In his management book "Creativity, Inc.," Catmull revealed that back in 1985, the animation start-up was almost purchased by General Motors, which wanted to buy the company to help develop and design new automobiles. At the time, Pixar wasn't known for its animation -- "Toy Story," the world's first feature-length animated movie, was still 10 years off -- but more for its technology as the computer division of Lucasfilm.
GM had planned to partner with electronics giant Philips to co-purchase Pixar for $15 million, plus an additional $15 million in seed money. Per AutoBlog.com:
Catmull wrote in his book that Pixar, which was in danger of shuttering altogether at the time, was eager for the deal to go through, but for whatever reason, it didn't happen. Luckily for the future animation powerhouse, Apple founder Steve Jobs ended up "swooping in" to save the company, and the rest is cinematic history.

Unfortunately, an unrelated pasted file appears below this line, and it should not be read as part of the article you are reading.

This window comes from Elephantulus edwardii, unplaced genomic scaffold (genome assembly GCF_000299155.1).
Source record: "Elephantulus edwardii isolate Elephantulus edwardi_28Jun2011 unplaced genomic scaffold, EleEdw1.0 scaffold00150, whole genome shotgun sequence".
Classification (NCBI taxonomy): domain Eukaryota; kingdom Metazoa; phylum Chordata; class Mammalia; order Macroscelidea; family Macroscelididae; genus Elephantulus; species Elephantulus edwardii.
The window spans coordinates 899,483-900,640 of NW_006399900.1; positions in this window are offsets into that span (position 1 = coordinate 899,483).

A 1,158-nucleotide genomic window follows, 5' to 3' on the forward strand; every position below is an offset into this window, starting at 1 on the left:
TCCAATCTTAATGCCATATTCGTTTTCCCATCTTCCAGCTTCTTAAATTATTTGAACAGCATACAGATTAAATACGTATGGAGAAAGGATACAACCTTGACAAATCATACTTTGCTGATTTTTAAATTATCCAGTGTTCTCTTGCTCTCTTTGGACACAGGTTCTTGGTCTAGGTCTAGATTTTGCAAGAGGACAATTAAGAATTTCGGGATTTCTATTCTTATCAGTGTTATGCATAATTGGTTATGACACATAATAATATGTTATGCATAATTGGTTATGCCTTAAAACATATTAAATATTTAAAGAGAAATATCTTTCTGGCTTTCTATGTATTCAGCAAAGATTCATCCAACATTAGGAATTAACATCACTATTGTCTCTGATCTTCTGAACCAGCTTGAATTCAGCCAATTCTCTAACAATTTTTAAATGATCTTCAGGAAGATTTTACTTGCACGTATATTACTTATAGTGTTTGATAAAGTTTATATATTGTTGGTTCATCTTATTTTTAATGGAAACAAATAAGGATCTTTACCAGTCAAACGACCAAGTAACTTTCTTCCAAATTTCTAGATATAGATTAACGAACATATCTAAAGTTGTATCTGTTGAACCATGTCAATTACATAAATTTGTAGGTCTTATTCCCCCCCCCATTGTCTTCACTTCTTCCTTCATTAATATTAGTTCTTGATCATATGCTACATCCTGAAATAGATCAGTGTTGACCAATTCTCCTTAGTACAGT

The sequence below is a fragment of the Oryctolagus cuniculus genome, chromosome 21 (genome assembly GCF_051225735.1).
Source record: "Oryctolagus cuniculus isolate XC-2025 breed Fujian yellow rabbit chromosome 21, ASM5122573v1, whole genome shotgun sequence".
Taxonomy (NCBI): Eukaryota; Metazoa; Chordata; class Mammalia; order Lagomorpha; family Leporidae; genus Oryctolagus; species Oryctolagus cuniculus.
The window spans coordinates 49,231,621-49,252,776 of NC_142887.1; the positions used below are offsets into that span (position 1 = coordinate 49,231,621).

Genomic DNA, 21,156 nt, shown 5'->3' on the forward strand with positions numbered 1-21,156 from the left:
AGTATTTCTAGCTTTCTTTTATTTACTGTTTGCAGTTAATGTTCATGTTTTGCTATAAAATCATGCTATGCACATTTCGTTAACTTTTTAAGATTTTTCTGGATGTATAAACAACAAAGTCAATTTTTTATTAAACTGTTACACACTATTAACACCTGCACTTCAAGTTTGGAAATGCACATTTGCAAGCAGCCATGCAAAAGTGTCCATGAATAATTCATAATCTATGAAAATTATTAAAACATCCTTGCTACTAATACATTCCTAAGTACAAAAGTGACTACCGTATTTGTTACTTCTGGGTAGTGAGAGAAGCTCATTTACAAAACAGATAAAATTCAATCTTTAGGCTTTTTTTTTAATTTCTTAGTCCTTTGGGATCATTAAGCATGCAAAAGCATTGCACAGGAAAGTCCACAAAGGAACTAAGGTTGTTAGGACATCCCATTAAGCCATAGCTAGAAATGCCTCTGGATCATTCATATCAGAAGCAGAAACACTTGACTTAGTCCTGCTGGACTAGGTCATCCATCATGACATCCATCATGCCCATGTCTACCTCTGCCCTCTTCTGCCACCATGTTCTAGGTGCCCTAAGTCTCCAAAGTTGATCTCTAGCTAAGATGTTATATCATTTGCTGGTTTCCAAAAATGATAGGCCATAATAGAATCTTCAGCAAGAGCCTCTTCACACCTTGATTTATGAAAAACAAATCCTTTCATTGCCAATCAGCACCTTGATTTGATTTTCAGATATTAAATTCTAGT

"General Motors was intrigued because we were leading the way in the modeling of objects, which they felt could be used in car design," says Catmull. Philips was interested in the technology behind the Pixar Image Computer, which could read huge amounts of data from imaging machines like CT scanners or MRIs. Those two pieces of technology made Pixar a sweet acquisition target...
Sounds like fodder for a movie. Luckily, Pixar is still with us to make that happen someday.
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